If the world is made of things, why do they act the way they do? A plausible answer to this question, elaborated by Aristotle and part of many people’s intuitive picture of how things work, is that these things want to be a certain way. they have a goal, or at least a natural state of being. Water wants to run downhill; fire wants to rise to the sky. Humans exist to be rational, or caring, or to glorify God; marriages are meant to be between a man and a woman.

This teleological, goal-driven, view of the world is reasonable on its face, but unsupported by science. When Avicenna and Galileo and others suggested that motion does not require a continuous impulse — that objects left to themselves simply keep moving without any outside help — they began the arduous process of undermining the teleological worldview. At a basic level, all any object ever does is obey rules — the laws of physics. These rules take a definite form: given the state of the object and its environment now, we can predict its state in the future. (Quantum mechanics introduces a stochastic component to the prediction, but the underlying idea remains the same.) The “reason” something happens is because it was the inevitable outcome of the state of the universe at an earlier time.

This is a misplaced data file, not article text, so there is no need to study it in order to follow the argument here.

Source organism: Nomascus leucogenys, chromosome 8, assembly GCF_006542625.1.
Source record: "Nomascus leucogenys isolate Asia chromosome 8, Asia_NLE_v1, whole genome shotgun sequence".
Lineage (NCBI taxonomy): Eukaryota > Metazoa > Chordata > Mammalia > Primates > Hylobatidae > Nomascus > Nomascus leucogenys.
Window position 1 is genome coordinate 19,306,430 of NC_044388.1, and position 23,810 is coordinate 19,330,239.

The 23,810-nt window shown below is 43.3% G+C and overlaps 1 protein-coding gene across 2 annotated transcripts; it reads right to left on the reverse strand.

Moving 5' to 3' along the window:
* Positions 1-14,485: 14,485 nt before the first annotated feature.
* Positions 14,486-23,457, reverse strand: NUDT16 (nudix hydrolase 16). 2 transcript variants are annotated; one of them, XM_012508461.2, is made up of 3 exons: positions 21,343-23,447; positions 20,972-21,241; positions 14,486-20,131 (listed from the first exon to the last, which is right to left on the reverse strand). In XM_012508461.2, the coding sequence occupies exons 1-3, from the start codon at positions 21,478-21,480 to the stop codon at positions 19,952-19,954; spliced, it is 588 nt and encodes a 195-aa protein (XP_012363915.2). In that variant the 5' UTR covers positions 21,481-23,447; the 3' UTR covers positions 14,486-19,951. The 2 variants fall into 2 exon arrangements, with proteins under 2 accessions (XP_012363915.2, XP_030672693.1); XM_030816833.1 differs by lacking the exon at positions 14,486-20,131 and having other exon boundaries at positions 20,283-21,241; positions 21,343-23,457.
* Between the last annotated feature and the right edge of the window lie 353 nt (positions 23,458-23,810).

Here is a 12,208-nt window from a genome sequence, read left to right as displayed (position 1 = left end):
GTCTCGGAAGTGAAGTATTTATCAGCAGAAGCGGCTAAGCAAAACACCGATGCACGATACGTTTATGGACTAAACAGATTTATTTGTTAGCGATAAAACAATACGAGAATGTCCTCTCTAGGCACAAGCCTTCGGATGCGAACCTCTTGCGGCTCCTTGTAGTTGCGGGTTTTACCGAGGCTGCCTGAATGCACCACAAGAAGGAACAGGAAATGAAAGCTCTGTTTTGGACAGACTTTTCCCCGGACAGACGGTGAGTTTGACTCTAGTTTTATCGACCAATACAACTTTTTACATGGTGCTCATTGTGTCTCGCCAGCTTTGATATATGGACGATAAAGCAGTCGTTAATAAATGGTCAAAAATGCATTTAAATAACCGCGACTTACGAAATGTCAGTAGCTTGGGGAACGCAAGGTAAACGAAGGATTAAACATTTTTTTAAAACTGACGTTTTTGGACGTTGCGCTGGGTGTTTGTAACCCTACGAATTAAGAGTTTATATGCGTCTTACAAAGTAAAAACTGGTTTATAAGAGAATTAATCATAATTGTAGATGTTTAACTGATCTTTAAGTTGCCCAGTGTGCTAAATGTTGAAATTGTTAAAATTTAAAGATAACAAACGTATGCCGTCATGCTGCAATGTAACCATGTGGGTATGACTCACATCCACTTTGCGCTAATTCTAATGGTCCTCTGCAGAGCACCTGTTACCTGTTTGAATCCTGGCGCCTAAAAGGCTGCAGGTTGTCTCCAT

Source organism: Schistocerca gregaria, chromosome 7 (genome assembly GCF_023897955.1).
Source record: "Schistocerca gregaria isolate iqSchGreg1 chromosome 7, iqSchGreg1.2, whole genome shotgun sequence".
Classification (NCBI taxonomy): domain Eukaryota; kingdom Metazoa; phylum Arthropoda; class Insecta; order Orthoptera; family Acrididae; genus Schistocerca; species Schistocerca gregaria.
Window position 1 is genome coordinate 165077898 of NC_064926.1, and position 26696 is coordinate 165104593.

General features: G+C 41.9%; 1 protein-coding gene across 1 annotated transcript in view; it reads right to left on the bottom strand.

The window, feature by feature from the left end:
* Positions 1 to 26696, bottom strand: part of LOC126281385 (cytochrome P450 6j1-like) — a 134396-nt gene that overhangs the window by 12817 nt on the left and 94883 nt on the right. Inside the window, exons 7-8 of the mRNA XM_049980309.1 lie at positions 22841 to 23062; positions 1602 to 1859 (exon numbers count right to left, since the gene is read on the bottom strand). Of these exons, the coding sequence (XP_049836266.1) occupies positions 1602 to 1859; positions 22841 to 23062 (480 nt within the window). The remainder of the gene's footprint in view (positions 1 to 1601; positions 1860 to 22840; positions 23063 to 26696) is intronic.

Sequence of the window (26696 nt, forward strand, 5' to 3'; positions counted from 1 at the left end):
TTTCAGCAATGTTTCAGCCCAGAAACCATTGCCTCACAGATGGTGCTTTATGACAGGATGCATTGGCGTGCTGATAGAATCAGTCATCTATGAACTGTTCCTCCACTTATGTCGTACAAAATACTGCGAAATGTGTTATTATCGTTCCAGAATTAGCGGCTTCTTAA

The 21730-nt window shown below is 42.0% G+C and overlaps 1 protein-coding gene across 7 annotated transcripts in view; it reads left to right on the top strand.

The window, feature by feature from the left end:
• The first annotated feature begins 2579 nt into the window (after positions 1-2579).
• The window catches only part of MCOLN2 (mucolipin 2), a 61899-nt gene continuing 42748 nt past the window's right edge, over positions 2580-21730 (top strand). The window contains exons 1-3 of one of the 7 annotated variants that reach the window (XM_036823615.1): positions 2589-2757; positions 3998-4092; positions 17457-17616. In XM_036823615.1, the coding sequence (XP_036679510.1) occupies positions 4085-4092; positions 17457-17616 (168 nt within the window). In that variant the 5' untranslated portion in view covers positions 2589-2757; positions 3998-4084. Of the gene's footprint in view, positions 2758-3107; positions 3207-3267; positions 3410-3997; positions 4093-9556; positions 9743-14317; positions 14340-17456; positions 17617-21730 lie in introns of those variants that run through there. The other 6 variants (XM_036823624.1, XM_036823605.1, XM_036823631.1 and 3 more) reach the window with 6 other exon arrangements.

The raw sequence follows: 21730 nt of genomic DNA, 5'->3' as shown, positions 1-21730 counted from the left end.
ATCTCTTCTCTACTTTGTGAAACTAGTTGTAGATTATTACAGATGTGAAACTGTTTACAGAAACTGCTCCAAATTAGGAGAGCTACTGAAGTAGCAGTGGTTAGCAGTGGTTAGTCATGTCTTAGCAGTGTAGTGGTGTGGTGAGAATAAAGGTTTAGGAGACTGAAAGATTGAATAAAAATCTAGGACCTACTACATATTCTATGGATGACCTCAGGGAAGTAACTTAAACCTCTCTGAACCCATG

Ernst Haeckel coined the term “dysteleology” to describe the idea that the universe has no ultimate goal or purpose. His primary concern was with biological evolution, but the conception goes deeper. Google returns no hits for the phrase “dysteleological physicalism” (until now, I suppose). But it is arguably the most fundamental insight that science has given us about the ultimate nature of reality. The world consists of things, which obey rules. Everything else derives from that.

None of which is to say that life is devoid of purpose and meaning. Only that these are things we create, not things we discover out there in the fundamental architecture of the world. The world keeps happening, in accordance with its rules; it’s up to us to make sense of it.